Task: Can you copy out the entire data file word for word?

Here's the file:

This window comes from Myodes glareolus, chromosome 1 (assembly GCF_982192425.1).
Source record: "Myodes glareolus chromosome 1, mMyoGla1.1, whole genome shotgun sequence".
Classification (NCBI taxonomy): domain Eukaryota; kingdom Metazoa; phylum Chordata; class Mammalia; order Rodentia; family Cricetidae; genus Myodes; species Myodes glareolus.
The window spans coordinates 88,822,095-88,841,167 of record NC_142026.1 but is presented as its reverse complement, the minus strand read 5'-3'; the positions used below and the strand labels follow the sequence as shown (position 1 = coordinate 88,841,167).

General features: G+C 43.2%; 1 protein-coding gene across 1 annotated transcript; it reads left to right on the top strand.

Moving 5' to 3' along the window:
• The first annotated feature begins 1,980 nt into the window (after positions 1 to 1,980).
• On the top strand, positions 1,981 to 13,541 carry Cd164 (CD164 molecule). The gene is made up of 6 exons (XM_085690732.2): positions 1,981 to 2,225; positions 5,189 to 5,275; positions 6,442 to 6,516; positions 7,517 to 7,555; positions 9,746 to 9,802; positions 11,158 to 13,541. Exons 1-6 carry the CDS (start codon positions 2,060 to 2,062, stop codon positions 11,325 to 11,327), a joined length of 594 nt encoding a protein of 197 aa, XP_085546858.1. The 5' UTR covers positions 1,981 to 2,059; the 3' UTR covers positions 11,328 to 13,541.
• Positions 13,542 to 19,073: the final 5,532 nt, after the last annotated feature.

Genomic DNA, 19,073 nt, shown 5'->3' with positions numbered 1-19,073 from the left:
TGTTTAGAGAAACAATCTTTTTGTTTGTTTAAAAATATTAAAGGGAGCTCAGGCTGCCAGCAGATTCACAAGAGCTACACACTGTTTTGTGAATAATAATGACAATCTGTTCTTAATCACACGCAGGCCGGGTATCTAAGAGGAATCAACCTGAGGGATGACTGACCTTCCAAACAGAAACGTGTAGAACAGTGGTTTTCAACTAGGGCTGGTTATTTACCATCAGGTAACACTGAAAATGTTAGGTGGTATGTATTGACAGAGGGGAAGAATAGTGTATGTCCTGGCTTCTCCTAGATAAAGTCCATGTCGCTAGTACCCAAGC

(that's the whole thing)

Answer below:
This window comes from Myodes glareolus, chromosome 1 (assembly GCF_982192425.1).
Source record: "Myodes glareolus chromosome 1, mMyoGla1.1, whole genome shotgun sequence".
Classification (NCBI taxonomy): domain Eukaryota; kingdom Metazoa; phylum Chordata; class Mammalia; order Rodentia; family Cricetidae; genus Myodes; species Myodes glareolus.
The window spans coordinates 88,822,095-88,841,167 of record NC_142026.1 but is presented as its reverse complement, the minus strand read 5'-3'; the positions used below and the strand labels follow the sequence as shown (position 1 = coordinate 88,841,167).

General features: G+C 43.2%; 1 protein-coding gene across 1 annotated transcript; it reads left to right on the top strand.

Moving 5' to 3' along the window:
• The first annotated feature begins 1,980 nt into the window (after positions 1 to 1,980).
• On the top strand, positions 1,981 to 13,541 carry Cd164 (CD164 molecule). The gene is made up of 6 exons (XM_085690732.2): positions 1,981 to 2,225; positions 5,189 to 5,275; positions 6,442 to 6,516; positions 7,517 to 7,555; positions 9,746 to 9,802; positions 11,158 to 13,541. Exons 1-6 carry the CDS (start codon positions 2,060 to 2,062, stop codon positions 11,325 to 11,327), a joined length of 594 nt encoding a protein of 197 aa, XP_085546858.1. The 5' UTR covers positions 1,981 to 2,059; the 3' UTR covers positions 11,328 to 13,541.
• Positions 13,542 to 19,073: the final 5,532 nt, after the last annotated feature.

Genomic DNA, 19,073 nt, shown 5'->3' with positions numbered 1-19,073 from the left:
TGTTTAGAGAAACAATCTTTTTGTTTGTTTAAAAATATTAAAGGGAGCTCAGGCTGCCAGCAGATTCACAAGAGCTACACACTGTTTTGTGAATAATAATGACAATCTGTTCTTAATCACACGCAGGCCGGGTATCTAAGAGGAATCAACCTGAGGGATGACTGACCTTCCAAACAGAAACGTGTAGAACAGTGGTTTTCAACTAGGGCTGGTTATTTACCATCAGGTAACACTGAAAATGTTAGGTGGTATGTATTGACAGAGGGGAAGAATAGTGTATGTCCTGGCTTCTCCTAGATAAAGTCCATGTCGCTAGTACCCAAGC